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Assess your fexibility:
Sit-and-reach test
The sit-and-reach test is a simple way to
measure in general fashion the fexibility
of the backs of your legs, your hips and
your lower back. Here’s how:
Place a yardstick on the foor.
Secure it by placing a piece of tape
across the yardstick at the 15-inch
(38-centimeter) mark.
Place the soles of your feet even with
the mark on the yardstick.
Ask a helper to place his or her hands
on top of your knees to anchor them.
Reach forward as far as you can,
holding the position for two seconds.
Note the distance you reached.
Repeat the test two more times.
Record the best of the three reaches.
Estimate your body
composition: Waist
circumference and body
mass index
With a cloth measuring tape, measure
your waist circumference just above
the hipbones. Record your waist
circumference in inches or centimeters
in your notebook or journal.
Then determine your body mass index
(BMI) - an indicator of your percentage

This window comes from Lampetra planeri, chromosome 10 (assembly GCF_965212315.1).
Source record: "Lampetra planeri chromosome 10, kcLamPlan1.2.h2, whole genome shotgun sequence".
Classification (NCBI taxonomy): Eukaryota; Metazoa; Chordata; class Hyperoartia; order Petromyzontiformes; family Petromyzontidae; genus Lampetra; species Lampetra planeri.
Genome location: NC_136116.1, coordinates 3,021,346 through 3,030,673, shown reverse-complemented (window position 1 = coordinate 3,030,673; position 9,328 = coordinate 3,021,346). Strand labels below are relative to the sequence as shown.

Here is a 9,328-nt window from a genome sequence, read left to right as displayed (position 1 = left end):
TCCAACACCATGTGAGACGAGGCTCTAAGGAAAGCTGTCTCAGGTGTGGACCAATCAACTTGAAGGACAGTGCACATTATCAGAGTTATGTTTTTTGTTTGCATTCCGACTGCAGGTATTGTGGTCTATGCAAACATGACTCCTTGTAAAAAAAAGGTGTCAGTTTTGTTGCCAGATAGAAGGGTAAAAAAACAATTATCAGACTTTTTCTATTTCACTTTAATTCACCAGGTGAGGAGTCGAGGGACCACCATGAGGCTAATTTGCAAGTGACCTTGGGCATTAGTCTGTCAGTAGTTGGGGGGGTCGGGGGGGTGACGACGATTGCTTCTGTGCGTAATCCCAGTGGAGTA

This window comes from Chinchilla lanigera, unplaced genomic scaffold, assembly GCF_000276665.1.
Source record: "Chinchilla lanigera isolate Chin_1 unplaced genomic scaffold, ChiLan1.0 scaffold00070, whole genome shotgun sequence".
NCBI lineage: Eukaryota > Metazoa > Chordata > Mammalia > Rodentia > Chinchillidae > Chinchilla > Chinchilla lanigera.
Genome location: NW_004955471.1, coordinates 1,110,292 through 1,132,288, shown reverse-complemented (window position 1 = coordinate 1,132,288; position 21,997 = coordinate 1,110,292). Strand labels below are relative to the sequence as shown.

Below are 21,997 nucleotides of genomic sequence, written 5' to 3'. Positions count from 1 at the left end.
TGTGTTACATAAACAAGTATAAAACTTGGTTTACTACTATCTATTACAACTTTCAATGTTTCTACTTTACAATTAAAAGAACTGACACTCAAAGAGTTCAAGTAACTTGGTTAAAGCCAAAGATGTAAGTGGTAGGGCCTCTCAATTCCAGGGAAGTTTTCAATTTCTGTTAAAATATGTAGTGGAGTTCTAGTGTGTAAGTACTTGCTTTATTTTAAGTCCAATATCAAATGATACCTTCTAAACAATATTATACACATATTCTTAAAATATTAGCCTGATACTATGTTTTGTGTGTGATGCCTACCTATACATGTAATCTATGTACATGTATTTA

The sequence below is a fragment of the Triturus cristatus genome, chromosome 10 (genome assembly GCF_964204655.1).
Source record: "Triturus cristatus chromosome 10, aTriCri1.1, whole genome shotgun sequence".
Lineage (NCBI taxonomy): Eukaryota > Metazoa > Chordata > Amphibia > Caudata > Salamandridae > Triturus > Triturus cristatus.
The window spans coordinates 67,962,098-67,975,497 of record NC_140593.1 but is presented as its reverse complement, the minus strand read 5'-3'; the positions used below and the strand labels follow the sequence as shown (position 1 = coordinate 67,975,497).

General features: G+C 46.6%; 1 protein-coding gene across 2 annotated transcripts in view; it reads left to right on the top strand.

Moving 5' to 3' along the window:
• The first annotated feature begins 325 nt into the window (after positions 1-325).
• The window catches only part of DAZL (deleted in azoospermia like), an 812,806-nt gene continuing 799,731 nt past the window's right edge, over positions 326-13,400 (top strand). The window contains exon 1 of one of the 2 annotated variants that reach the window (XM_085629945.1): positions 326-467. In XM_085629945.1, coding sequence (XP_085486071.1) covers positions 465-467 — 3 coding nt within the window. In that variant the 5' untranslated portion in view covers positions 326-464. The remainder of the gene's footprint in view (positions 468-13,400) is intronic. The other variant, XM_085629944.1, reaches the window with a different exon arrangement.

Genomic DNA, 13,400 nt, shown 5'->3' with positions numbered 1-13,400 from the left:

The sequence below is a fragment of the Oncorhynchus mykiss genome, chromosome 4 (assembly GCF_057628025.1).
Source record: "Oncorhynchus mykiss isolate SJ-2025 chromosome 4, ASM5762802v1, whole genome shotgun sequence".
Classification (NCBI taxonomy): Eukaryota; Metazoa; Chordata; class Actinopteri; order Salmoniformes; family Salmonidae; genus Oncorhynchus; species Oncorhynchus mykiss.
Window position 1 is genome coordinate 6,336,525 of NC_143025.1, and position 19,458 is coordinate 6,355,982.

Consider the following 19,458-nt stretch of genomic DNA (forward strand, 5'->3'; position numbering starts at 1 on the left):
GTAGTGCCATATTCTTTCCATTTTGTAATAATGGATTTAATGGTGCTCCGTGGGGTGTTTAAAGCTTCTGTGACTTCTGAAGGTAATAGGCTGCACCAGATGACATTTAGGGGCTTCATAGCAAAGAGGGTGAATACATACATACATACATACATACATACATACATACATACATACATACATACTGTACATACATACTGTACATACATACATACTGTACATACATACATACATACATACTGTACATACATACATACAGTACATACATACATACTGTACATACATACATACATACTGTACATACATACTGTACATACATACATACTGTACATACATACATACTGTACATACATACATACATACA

of body fat - through a BMI table or
online calculator. If you’d rather do the
math yourself, divide your weight in
pounds by your height in inches squared
and multiply by 703. Or divide your
weight in kilograms by your height in
meters squared. (To determine your
height in meters, divide your height in
centimeters by 100). Record your BMI
with the rest of your scores in your
notebook or journal.
Monitor your progress
Now that you know your ftness level,
keep track of your progress. Take the
same measurements six weeks after
you begin your exercise program and
periodically afterward. Each time you
repeat your assessment, celebrate your
progress - and adjust your ftness goals
accordingly. Share your results with your
doctor or personal trainer for additional
guidance.
Assessing fexibility in the legs,
hips and lower back
Jan/Feb 2012
12